Systematic Review Articles / Metanalysis

Systematic review articles analyze and summarize carefully selected published research (usually controlled trials) on a particular topic to produce high quality evidence (usually on the effectiveness of an intervention). Recommendations are made based on the generated evidence. Systematic reviews are usually characterized as either qualitative or quantitative (using meta-analysis), and attempt to reduce bias by addressing the methodological selection, assessing the quality of the study (critical appraisal), and analyzing the literature.

Systematic review articles shall have a structured abstract (Objective, Design, Data sources, Studies selection, Methods, Results, Conclusions) of not more than 300 words and three to six keywords.

The main manuscript (excluding abstract, references and tables) shall be not more than 3000 words and shall have the following sections: Introduction, Materials and Methods, Results & Discussion.

Introduction section should be organized without sub-headings into four parts. The first part should provide short description of the medical problem its importance in terms of disease burden and policy relevance.  The second should describe the intervention under consideration with all possible alternatives. This may also include key features of intervention such as its clinical presentation and management. The third part of the introduction may include the efficacy of the intervention/therapy on the target population. The last part of the introduction may provide justification to carry out the systematic review. It should identify how much is already known and what needs to be known.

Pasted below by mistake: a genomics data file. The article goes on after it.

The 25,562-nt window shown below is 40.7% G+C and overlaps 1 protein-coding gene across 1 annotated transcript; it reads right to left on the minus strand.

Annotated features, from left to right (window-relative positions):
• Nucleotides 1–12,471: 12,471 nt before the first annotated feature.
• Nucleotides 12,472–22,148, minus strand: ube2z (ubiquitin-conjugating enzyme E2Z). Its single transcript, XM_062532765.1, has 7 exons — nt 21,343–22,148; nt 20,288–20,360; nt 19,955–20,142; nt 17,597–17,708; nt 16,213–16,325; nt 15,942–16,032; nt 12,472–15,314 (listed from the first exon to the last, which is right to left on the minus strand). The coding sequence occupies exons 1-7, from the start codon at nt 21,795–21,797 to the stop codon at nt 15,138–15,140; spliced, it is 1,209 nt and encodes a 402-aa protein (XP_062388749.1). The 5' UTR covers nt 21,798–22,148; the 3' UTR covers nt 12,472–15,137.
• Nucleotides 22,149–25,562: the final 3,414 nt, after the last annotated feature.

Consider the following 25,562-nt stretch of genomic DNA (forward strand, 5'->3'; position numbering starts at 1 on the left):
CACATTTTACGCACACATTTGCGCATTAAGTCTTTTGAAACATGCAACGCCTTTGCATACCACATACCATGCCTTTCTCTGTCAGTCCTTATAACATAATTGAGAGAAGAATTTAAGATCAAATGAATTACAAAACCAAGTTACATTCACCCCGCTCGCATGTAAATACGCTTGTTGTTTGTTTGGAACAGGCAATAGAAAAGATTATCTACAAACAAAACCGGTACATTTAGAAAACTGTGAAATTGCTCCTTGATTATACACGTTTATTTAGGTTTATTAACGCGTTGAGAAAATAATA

Materials and Methods section shall have the following components.

  • Inclusion and exclusion criteria for studies
  • Information sources / identification of studies
  • Studies selection
  • Data extraction
  • Quality assessment
  • Data synthesis / analysis

Systematic reviews, with or without a meta-analysis, must be reported in accordance with PRISMA (Preferred Reporting Items for Systematic Reviews and Meta-Analyses) guidelines.

Authors must provide a PRISMA flow chart as a figure in the manuscript and attach the completed PRISMA checklist. Systematic reviews and meta-analyses that determine diagnostic accuracy should be reported according to QUADAS (Quality Assessment of Studies of Diagnostic Accuracy included in Systematic Reviews). It is recommended that all systematic reviews be registered a priori with PROSPERO

The results section shall have details under the following sub-headings:

  • Results of search
  • Studies range and characteristics
  • Studies quality
  • Effect on intervention on outcome

Discussion section shall start by summarizing the major findings from review in a logical order. This should be followed by description of limitations of the included studies and of the systematic review and hence the reliability of results. The third paragraph should describe the strengths and weaknesses of the review methods. The fourth paragraph should set the results in context of other knowledge on the topic, e.g. comparing the review with previous systematic reviews or current opinions and guidelines.  The last paragraph should provide conclusions, and then any implications for current practice and particularly for future research.

A declarations section (with the following subheadings: Authors’ contributions, Conflict of interest, Funding, Acknowledgments) shall be placed after Discussion section and before References.

A systematic review article / metanalysis shall be supported by not more than 40 references. A maximum of six authors can get credit for a systematic review article.